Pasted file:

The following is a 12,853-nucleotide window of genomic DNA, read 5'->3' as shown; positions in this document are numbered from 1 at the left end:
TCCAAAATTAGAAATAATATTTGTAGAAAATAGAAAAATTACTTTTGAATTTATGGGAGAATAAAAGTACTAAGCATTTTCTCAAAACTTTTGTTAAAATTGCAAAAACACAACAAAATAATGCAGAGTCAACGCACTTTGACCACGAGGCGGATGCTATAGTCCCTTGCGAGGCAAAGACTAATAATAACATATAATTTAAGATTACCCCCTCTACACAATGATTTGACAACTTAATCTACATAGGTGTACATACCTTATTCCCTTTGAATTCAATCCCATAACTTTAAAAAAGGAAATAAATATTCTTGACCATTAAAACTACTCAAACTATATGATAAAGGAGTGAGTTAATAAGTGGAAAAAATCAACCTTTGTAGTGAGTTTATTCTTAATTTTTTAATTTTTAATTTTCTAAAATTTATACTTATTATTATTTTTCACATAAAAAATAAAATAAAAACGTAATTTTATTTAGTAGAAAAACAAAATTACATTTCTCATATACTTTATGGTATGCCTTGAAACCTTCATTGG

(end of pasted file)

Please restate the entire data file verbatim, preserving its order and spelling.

The following is a 12,853-nucleotide window of genomic DNA, read 5'->3' as shown; positions in this document are numbered from 1 at the left end:
TCCAAAATTAGAAATAATATTTGTAGAAAATAGAAAAATTACTTTTGAATTTATGGGAGAATAAAAGTACTAAGCATTTTCTCAAAACTTTTGTTAAAATTGCAAAAACACAACAAAATAATGCAGAGTCAACGCACTTTGACCACGAGGCGGATGCTATAGTCCCTTGCGAGGCAAAGACTAATAATAACATATAATTTAAGATTACCCCCTCTACACAATGATTTGACAACTTAATCTACATAGGTGTACATACCTTATTCCCTTTGAATTCAATCCCATAACTTTAAAAAAGGAAATAAATATTCTTGACCATTAAAACTACTCAAACTATATGATAAAGGAGTGAGTTAATAAGTGGAAAAAATCAACCTTTGTAGTGAGTTTATTCTTAATTTTTTAATTTTTAATTTTCTAAAATTTATACTTATTATTATTTTTCACATAAAAAATAAAATAAAAACGTAATTTTATTTAGTAGAAAAACAAAATTACATTTCTCATATACTTTATGGTATGCCTTGAAACCTTCATTGG